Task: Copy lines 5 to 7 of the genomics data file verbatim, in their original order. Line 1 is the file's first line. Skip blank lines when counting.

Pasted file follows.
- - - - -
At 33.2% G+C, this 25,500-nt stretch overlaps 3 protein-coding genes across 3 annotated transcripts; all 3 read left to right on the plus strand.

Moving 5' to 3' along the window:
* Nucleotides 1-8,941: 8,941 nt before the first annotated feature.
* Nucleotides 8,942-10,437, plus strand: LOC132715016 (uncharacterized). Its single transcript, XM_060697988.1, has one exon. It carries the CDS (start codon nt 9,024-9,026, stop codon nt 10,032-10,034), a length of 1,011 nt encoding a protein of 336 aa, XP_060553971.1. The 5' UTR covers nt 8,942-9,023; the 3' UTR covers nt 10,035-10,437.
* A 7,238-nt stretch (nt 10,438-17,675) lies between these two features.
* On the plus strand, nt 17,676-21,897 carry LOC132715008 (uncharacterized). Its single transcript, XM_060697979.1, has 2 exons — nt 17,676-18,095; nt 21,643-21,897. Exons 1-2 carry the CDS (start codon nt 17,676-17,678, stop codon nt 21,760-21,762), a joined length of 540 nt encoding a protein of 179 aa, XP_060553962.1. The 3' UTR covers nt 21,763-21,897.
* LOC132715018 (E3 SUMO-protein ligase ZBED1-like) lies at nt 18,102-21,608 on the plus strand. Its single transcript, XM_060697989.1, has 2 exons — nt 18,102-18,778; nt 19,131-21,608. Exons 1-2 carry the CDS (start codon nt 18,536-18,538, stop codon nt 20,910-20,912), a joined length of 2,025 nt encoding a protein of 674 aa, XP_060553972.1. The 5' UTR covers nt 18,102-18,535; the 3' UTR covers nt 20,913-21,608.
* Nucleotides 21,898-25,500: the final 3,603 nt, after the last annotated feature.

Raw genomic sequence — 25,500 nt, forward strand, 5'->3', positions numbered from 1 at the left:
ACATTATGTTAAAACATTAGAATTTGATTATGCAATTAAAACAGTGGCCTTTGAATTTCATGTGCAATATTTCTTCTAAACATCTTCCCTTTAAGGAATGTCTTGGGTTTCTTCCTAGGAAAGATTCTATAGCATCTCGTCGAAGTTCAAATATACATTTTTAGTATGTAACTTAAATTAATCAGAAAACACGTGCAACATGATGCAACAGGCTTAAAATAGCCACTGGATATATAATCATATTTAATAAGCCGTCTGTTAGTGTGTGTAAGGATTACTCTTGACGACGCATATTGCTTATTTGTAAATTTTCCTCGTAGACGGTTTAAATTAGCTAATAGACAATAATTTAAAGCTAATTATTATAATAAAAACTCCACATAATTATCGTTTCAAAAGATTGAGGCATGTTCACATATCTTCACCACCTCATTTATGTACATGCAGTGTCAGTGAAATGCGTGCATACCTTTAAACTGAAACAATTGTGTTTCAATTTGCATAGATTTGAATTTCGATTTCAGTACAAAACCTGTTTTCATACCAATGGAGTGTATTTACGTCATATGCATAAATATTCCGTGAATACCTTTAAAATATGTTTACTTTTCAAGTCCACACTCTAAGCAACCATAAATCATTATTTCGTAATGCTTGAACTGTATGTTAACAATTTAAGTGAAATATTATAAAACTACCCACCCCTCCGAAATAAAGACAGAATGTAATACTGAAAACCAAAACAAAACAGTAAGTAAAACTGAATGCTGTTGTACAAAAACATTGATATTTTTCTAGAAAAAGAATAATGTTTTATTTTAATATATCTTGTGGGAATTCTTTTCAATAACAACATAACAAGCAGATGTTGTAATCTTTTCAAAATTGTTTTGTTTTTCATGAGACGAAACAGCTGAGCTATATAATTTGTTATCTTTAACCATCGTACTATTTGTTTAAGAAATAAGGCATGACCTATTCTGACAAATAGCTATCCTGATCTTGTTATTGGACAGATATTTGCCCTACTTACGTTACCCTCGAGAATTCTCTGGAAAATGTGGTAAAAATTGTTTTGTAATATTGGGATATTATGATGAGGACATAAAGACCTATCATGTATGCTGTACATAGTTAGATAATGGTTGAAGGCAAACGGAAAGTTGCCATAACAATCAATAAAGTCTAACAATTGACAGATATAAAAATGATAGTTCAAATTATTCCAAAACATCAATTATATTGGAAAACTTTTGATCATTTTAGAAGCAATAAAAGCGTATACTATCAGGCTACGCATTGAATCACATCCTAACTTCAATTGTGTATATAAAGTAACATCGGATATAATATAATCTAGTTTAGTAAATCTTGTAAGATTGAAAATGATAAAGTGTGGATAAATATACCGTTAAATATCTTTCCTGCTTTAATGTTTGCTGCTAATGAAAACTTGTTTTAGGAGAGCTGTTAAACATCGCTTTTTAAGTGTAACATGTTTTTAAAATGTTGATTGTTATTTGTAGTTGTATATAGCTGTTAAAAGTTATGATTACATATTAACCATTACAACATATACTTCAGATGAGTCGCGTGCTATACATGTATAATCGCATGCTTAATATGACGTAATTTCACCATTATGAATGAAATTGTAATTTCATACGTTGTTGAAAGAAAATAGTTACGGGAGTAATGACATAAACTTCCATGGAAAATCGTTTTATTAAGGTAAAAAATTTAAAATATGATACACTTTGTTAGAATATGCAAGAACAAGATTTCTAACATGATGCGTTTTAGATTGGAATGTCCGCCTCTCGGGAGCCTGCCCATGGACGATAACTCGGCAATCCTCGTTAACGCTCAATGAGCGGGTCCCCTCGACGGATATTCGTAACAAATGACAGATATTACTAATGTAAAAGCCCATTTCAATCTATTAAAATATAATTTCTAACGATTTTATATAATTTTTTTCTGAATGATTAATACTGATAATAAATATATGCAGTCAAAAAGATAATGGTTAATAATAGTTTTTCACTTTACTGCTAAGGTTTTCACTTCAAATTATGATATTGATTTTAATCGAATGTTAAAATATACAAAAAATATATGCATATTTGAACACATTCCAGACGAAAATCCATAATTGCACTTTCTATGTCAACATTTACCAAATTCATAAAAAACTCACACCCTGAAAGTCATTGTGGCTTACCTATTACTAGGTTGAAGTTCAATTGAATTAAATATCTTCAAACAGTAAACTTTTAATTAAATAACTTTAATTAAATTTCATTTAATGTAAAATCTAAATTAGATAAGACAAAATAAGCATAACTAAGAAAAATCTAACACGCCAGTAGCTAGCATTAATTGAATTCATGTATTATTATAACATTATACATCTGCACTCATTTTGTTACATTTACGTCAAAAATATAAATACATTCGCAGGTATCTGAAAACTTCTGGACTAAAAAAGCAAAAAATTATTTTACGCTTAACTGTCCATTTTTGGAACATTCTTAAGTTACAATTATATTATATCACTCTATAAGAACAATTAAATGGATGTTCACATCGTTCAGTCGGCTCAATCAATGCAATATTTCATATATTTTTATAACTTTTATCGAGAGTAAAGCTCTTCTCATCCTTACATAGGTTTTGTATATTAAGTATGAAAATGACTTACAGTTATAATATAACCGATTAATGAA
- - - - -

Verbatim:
* A 7,238-nt stretch (nt 10,438-17,675) lies between these two features.
* On the plus strand, nt 17,676-21,897 carry LOC132715008 (uncharacterized). Its single transcript, XM_060697979.1, has 2 exons — nt 17,676-18,095; nt 21,643-21,897. Exons 1-2 carry the CDS (start codon nt 17,676-17,678, stop codon nt 21,760-21,762), a joined length of 540 nt encoding a protein of 179 aa, XP_060553962.1. The 3' UTR covers nt 21,763-21,897.
* LOC132715018 (E3 SUMO-protein ligase ZBED1-like) lies at nt 18,102-21,608 on the plus strand. Its single transcript, XM_060697989.1, has 2 exons — nt 18,102-18,778; nt 19,131-21,608. Exons 1-2 carry the CDS (start codon nt 18,536-18,538, stop codon nt 20,910-20,912), a joined length of 2,025 nt encoding a protein of 674 aa, XP_060553972.1. The 5' UTR covers nt 18,102-18,535; the 3' UTR covers nt 20,913-21,608.